If you're looking for a good powder for reduced rifle loads give SR 4759 a try but don't try using it in handgun ammo.

kingmt
July 17, 2011, 08:25 AM
I've never used it but by its burn rate it stands a good chance of working grate in all three. Like said above it probably isn't the best choice for the beginner. You need to study up on it a bit first & learn about burn rates & reading pressure signs. Remimber it's better to stick a bullet then blow up a gun. If you pull the trigger & hear nothing expect there is a bullet stuck in the barrel(always until proven otherwise). If I was working it up(you will have to make your own judgments) for 30-06 considering where it falls in burn rate I would start at 6gr & expect it to max around 20gr. At 6gr it may be to light of a charge to get accuracy but it is a starting point that should get the bullet out of the barrel without blowing it up. These are NOT reduced loads. They are reduced recoil. The pressure is still very high.

You can probably find published data for .357 but .38 your probably on your own.

Mal H
July 17, 2011, 11:15 AM
I'm surprised no one has mentioned IMR-4227. There are published loads (Lyman has the most) for all 3 of the calibers mentioned using that powder. I've used it in both of the handgun calibers, and in light loads using cast bullets in a .270 Win (similar characteristics to a 30-06). However, like 243winxb said, there is no data for jacketed bullets in 30-06, only use cast bullets.

Overkilll0084
July 17, 2011, 11:30 AM
Not trying be a PITA, but why? Just because? While you can find a powder that will work to some degree, it will be a poor compromise, at least where the rifle is concerned.
If your just looking for light 30-06 loads w/ cast bullet, Unique will work as well. It will work really well in both handgun calibers. 2400 for .38 special wouldn't be my first choice for anything but +P.
Check the Lyman Cast Bullet Handbook.

popper
July 17, 2011, 03:55 PM
I use Unique in several 30-30 loads ( half-jacket plinker and 170 CB), but keep getting comments to change to 2400, which is just a tad slower. I haven't used it for FMJ loads.

Walkalong
July 17, 2011, 07:23 PM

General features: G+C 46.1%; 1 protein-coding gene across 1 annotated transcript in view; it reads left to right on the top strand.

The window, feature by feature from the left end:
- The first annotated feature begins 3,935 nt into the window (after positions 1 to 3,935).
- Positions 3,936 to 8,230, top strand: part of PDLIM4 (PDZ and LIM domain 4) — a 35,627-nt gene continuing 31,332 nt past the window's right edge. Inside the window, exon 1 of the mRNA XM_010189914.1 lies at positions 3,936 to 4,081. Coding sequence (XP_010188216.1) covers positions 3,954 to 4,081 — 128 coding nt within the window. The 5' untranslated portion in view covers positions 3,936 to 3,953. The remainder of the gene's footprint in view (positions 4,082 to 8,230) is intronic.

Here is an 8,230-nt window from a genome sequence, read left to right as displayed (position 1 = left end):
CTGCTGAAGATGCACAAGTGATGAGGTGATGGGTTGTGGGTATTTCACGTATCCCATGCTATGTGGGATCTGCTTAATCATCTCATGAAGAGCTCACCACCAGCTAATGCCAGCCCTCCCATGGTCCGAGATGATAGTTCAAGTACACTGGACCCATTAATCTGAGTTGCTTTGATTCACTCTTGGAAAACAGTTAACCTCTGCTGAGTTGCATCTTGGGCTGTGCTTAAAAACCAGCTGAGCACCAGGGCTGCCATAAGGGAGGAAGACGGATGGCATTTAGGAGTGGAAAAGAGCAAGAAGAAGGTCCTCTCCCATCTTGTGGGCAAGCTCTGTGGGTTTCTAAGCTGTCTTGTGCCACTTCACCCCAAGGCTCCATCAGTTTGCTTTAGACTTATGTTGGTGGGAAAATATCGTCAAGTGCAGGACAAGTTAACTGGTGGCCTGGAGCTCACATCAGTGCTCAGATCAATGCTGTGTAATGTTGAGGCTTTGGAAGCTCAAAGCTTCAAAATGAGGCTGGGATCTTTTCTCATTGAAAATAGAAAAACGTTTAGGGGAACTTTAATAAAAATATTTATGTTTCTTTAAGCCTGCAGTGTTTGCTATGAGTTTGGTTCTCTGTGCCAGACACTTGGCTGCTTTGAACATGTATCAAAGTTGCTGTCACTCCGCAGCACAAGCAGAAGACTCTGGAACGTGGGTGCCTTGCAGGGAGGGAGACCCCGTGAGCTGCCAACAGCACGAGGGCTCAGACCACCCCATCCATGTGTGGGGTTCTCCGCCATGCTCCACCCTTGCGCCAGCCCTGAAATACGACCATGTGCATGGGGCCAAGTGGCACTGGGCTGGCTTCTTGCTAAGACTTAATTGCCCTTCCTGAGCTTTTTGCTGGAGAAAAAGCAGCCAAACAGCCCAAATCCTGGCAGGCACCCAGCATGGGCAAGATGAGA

Are there any powders that can be used for 38, 357 and 30-06?
Basically no, pistol powders are much too fast to be used in .30-06, and absolutely no as far as full power .30-06 is concerned. If you go loading .30-06 with #6 (whatever that is) or #7 (Assuming Accurate #7), you are very likely to blow yourself up.


As far as "pistol" powders being used in rifle reloading, for the most part the answer is no, but there is some overlap at the top end of calibers like .44 Mag and small rifle calibers like .22 Hornet. (2400, IMR4227)

A powders burn speed makes it suitable or unsuitable for any given application, no matter whether it is considered a "pistol" powder or a "rifle" powder.

Powder is just powder. Some burn rates are suitable for pistol, some are suitable for rifle, and a very few can be used, to some extent, in both.

kingmt
July 18, 2011, 10:48 AM
It is out of the norm but fast powders has its place the rifle also. If your not using it then you don't know the full extent of what your rifle is capable of.

The quest as long as I've been old enough to talk guns has been the same as cars HOW FAST CAN IT GO. Fast isn't everything. If you slow a bullet down then you get better penetration because the bullet holds together better. I have work up some of my favorite loads with a powder that is just slightly faster then the Alliant 2400. A big bonus is the reduced recoil. It is getting a bit slow for 38 special but should still work. You aren't stuck with cast bullets ether it works well with jacketed. I believe it is used more with cast because it doesn't lead as bad. My brass seem to last forever with it also. I know I have over 20 loads on some of the rifle brass I've been using.

Like I said earlier it probably isn't for the beginner but worth learning.